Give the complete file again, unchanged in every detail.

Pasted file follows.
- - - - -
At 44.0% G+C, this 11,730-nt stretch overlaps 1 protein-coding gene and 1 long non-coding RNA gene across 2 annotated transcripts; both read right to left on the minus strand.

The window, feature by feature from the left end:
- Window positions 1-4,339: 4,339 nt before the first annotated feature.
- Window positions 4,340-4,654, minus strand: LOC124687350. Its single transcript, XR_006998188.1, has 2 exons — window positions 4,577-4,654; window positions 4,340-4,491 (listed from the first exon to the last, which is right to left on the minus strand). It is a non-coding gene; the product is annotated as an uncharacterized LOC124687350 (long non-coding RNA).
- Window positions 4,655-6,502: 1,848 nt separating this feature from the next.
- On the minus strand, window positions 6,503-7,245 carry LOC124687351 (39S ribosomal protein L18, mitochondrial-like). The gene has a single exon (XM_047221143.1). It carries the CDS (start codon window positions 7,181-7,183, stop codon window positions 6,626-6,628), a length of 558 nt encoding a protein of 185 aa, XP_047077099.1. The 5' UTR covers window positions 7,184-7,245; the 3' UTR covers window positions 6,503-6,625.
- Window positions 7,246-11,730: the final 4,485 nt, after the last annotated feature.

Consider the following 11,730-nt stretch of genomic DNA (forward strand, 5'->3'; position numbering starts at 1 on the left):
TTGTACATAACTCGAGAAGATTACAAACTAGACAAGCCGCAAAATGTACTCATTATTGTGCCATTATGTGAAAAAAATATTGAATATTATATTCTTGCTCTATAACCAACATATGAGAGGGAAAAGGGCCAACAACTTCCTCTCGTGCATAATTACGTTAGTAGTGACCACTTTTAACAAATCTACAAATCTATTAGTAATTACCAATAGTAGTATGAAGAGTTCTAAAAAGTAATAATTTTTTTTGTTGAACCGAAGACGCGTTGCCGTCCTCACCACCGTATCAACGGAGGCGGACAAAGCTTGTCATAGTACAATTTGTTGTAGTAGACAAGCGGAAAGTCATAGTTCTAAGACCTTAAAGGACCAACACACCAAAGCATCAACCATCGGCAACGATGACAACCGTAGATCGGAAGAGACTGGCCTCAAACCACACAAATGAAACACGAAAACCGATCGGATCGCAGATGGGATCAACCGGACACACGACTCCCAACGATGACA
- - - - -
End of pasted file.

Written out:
At 44.0% G+C, this 11,730-nt stretch overlaps 1 protein-coding gene and 1 long non-coding RNA gene across 2 annotated transcripts; both read right to left on the minus strand.

The window, feature by feature from the left end:
- Window positions 1-4,339: 4,339 nt before the first annotated feature.
- Window positions 4,340-4,654, minus strand: LOC124687350. Its single transcript, XR_006998188.1, has 2 exons — window positions 4,577-4,654; window positions 4,340-4,491 (listed from the first exon to the last, which is right to left on the minus strand). It is a non-coding gene; the product is annotated as an uncharacterized LOC124687350 (long non-coding RNA).
- Window positions 4,655-6,502: 1,848 nt separating this feature from the next.
- On the minus strand, window positions 6,503-7,245 carry LOC124687351 (39S ribosomal protein L18, mitochondrial-like). The gene has a single exon (XM_047221143.1). It carries the CDS (start codon window positions 7,181-7,183, stop codon window positions 6,626-6,628), a length of 558 nt encoding a protein of 185 aa, XP_047077099.1. The 5' UTR covers window positions 7,184-7,245; the 3' UTR covers window positions 6,503-6,625.
- Window positions 7,246-11,730: the final 4,485 nt, after the last annotated feature.

Consider the following 11,730-nt stretch of genomic DNA (forward strand, 5'->3'; position numbering starts at 1 on the left):
TTGTACATAACTCGAGAAGATTACAAACTAGACAAGCCGCAAAATGTACTCATTATTGTGCCATTATGTGAAAAAAATATTGAATATTATATTCTTGCTCTATAACCAACATATGAGAGGGAAAAGGGCCAACAACTTCCTCTCGTGCATAATTACGTTAGTAGTGACCACTTTTAACAAATCTACAAATCTATTAGTAATTACCAATAGTAGTATGAAGAGTTCTAAAAAGTAATAATTTTTTTTGTTGAACCGAAGACGCGTTGCCGTCCTCACCACCGTATCAACGGAGGCGGACAAAGCTTGTCATAGTACAATTTGTTGTAGTAGACAAGCGGAAAGTCATAGTTCTAAGACCTTAAAGGACCAACACACCAAAGCATCAACCATCGGCAACGATGACAACCGTAGATCGGAAGAGACTGGCCTCAAACCACACAAATGAAACACGAAAACCGATCGGATCGCAGATGGGATCAACCGGACACACGACTCCCAACGATGACA